SARASOTA, Fla. -- That makes four. Reds starter Kyle Lohse was the latest member of the starting rotation to absorb some rough innings during his start against the Yankees on Thursday. Lohse allowed six runs (five earned) and seven hits in five innings. At one point, New York held a 5-0 lead before Cincinnati rallied late for an 8-7 win. Eric Milton (five runs, eight hits in five innings), Bronson Arroyo (four runs, seven hits over 4 2/3 innings) and Aaron Harang (four runs, eight hits in five innings) did not look stellar, either, their last times through the rotation.
With the top four spots set, none of these pitchers is battling for a job. Reds manager Jerry Narron felt that a stretch of rough outings is inevitable as pitchers prepare for the regular season. "In the spring, absolutely," Narron said. "Most guys are going to have some games where they don't go out there and dominate -- that's for doggone sure." Lohse's outing was the total opposite of his previous effort of five scoreless innings against the Red Sox on Saturday. Except for an unearned run, he got through the first two innings against the Yankees without much trouble. The New York third began when Lohse issued consecutive walks to leadoff hitter Melky Cabrera and Derek Jeter. Bobby Abreu followed by hitting a first-pitch fastball for a three-run homer to right field. "I thought he made some good pitches on the back-to-back bases on balls," Narron said. "They were close. But I don't know what he was thinking right there after the walk to Jeter. He gave Abreu a little bit too good of a pitch to hit. I hope he didn't let the at-bat to Jeter affect him." Leading off, Alex Rodriguez added a solo homer on Lohse's first pitch of the fifth inning. "The fastball really wasn't where I wanted it," Lohse said of his command. "It was one of those days where if it wasn't Spring Training, I would have pitched a lot of guys backwards. [Catcher David] Ross and I were talking about it. I still need to try to locate the fastball, and it seemed like every time I tried to get a quick one over, they hit it hard." Lohse, who threw 92 pitches, was not concerned about the results of his third spring start. "That's why we're here," Lohse said. "You see what you need to work on. My curveball was really good. My changeup was good. My slider -- I didn't throw it a lot. But it was there when I needed it. I just know I have to work on my fastball location and keeping it down." Lohse missed two turns in the rotation with a strained right hamstring. It gave the right-hander no issue on Thursday, even when he had to field a slow grounder and run the bases with a two-run single in the bottom of the fourth. Lengthy injury report: Injuries have continued to nag several Reds as they enter the final stretch of exhibition games. First baseman Scott Hatteberg was scratched from Thursday's starting lineup because of a sore groin muscle. With Jeff Conine away from camp because of the death of his father-in-law, backup catcher Javier Valentin started at first base. Valentin pulled up lame in the fourth inning and couldn't score from second base on Paul Janish's drive to the right-field wall. Valentin later scored but left the game after the inning, diagnosed with a strained left hamstring. Infielder Juan Castro is out with a tender right elbow and will miss another one or two days. Janish was called over from Minor League camp to start at shortstop.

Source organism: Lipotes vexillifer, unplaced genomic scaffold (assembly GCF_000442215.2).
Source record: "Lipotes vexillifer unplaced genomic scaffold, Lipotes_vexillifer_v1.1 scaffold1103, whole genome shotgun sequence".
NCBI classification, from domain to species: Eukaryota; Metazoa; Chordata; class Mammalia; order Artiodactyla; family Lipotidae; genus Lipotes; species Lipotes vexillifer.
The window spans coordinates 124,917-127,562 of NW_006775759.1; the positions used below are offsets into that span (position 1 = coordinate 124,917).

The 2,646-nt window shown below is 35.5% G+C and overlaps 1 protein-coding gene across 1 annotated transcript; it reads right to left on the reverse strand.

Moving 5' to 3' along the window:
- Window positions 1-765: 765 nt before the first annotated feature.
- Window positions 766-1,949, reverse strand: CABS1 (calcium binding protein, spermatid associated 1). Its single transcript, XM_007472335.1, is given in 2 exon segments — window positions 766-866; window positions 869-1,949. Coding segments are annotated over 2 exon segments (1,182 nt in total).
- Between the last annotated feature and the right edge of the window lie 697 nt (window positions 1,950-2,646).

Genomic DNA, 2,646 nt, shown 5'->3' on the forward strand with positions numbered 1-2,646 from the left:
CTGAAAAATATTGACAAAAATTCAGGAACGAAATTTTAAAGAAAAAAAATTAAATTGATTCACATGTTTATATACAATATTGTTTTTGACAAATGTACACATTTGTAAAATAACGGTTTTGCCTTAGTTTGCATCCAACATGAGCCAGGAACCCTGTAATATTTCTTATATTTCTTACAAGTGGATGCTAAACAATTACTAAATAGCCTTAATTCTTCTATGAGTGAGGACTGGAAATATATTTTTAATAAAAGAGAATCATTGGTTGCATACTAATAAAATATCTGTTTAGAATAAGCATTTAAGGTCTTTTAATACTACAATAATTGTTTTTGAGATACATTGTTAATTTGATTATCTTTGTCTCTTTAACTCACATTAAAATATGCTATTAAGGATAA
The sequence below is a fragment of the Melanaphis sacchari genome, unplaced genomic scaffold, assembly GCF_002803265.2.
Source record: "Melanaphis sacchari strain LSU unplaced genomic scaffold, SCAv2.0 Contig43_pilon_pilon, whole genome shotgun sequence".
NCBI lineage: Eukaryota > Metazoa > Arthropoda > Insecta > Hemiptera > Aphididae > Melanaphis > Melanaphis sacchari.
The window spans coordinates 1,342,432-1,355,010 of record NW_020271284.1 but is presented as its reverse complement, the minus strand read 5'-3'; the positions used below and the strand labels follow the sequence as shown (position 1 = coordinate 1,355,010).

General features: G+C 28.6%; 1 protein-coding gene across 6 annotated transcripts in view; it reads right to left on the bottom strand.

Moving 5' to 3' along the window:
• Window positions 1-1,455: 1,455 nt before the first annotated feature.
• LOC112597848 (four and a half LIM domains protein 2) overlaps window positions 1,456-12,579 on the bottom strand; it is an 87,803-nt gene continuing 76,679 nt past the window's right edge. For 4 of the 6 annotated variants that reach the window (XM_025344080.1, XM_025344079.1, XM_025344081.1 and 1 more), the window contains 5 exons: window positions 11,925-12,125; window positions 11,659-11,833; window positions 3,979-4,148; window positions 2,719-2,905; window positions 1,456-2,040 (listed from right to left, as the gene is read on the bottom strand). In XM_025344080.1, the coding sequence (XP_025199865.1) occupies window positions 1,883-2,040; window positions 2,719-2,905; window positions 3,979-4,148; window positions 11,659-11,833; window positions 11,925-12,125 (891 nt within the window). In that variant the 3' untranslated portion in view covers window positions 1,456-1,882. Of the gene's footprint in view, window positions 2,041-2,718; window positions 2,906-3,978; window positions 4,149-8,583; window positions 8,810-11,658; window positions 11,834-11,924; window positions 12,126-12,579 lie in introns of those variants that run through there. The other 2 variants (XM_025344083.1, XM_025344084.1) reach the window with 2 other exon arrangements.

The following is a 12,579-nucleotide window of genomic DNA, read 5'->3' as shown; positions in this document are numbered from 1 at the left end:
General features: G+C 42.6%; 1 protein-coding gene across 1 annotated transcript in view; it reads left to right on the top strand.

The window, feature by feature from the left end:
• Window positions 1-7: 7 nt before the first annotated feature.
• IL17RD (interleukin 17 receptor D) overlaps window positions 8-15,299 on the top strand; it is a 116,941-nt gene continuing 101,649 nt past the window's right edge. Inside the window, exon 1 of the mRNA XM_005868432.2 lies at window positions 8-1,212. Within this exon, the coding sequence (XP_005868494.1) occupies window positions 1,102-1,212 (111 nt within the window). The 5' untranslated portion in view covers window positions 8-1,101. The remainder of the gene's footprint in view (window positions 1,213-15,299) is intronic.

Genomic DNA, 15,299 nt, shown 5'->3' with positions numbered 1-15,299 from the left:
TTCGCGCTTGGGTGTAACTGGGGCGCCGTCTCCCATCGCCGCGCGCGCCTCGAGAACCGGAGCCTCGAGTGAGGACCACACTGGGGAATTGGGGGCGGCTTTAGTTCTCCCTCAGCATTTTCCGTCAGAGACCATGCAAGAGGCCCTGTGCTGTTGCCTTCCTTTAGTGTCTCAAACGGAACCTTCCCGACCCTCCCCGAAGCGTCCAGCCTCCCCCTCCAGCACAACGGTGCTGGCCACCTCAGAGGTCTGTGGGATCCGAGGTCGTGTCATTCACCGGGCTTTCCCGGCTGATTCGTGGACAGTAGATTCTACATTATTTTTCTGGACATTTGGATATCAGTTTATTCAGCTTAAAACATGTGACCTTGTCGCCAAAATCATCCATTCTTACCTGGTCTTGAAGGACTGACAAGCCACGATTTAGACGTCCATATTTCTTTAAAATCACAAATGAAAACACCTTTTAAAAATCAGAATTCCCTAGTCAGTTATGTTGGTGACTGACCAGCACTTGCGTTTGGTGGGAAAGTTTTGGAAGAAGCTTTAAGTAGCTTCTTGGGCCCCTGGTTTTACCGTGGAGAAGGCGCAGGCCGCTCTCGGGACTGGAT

Mark Sheldon is a reporter for MLB.com. This story was not subject to the approval of Major League Baseball or its clubs.